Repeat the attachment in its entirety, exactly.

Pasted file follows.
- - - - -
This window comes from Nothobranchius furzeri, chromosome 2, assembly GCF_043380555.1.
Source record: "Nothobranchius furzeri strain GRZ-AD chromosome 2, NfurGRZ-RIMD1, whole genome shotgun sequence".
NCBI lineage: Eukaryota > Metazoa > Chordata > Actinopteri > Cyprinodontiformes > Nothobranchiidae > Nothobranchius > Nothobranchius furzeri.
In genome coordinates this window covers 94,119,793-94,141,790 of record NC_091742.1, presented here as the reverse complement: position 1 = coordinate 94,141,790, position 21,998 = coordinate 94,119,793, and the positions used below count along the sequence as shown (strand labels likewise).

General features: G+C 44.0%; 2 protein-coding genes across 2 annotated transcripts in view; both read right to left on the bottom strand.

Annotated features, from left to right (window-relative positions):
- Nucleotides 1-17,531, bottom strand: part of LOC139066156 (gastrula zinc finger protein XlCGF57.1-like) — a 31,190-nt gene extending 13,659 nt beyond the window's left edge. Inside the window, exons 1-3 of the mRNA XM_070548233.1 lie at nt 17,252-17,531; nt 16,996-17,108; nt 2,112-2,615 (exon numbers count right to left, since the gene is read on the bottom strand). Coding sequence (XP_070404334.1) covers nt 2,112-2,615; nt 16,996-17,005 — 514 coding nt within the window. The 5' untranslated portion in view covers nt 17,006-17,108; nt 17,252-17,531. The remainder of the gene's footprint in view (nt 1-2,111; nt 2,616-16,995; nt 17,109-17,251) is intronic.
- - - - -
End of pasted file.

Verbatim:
This window comes from Nothobranchius furzeri, chromosome 2, assembly GCF_043380555.1.
Source record: "Nothobranchius furzeri strain GRZ-AD chromosome 2, NfurGRZ-RIMD1, whole genome shotgun sequence".
NCBI lineage: Eukaryota > Metazoa > Chordata > Actinopteri > Cyprinodontiformes > Nothobranchiidae > Nothobranchius > Nothobranchius furzeri.
In genome coordinates this window covers 94,119,793-94,141,790 of record NC_091742.1, presented here as the reverse complement: position 1 = coordinate 94,141,790, position 21,998 = coordinate 94,119,793, and the positions used below count along the sequence as shown (strand labels likewise).

General features: G+C 44.0%; 2 protein-coding genes across 2 annotated transcripts in view; both read right to left on the bottom strand.

Annotated features, from left to right (window-relative positions):
- Nucleotides 1-17,531, bottom strand: part of LOC139066156 (gastrula zinc finger protein XlCGF57.1-like) — a 31,190-nt gene extending 13,659 nt beyond the window's left edge. Inside the window, exons 1-3 of the mRNA XM_070548233.1 lie at nt 17,252-17,531; nt 16,996-17,108; nt 2,112-2,615 (exon numbers count right to left, since the gene is read on the bottom strand). Coding sequence (XP_070404334.1) covers nt 2,112-2,615; nt 16,996-17,005 — 514 coding nt within the window. The 5' untranslated portion in view covers nt 17,006-17,108; nt 17,252-17,531. The remainder of the gene's footprint in view (nt 1-2,111; nt 2,616-16,995; nt 17,109-17,251) is intronic.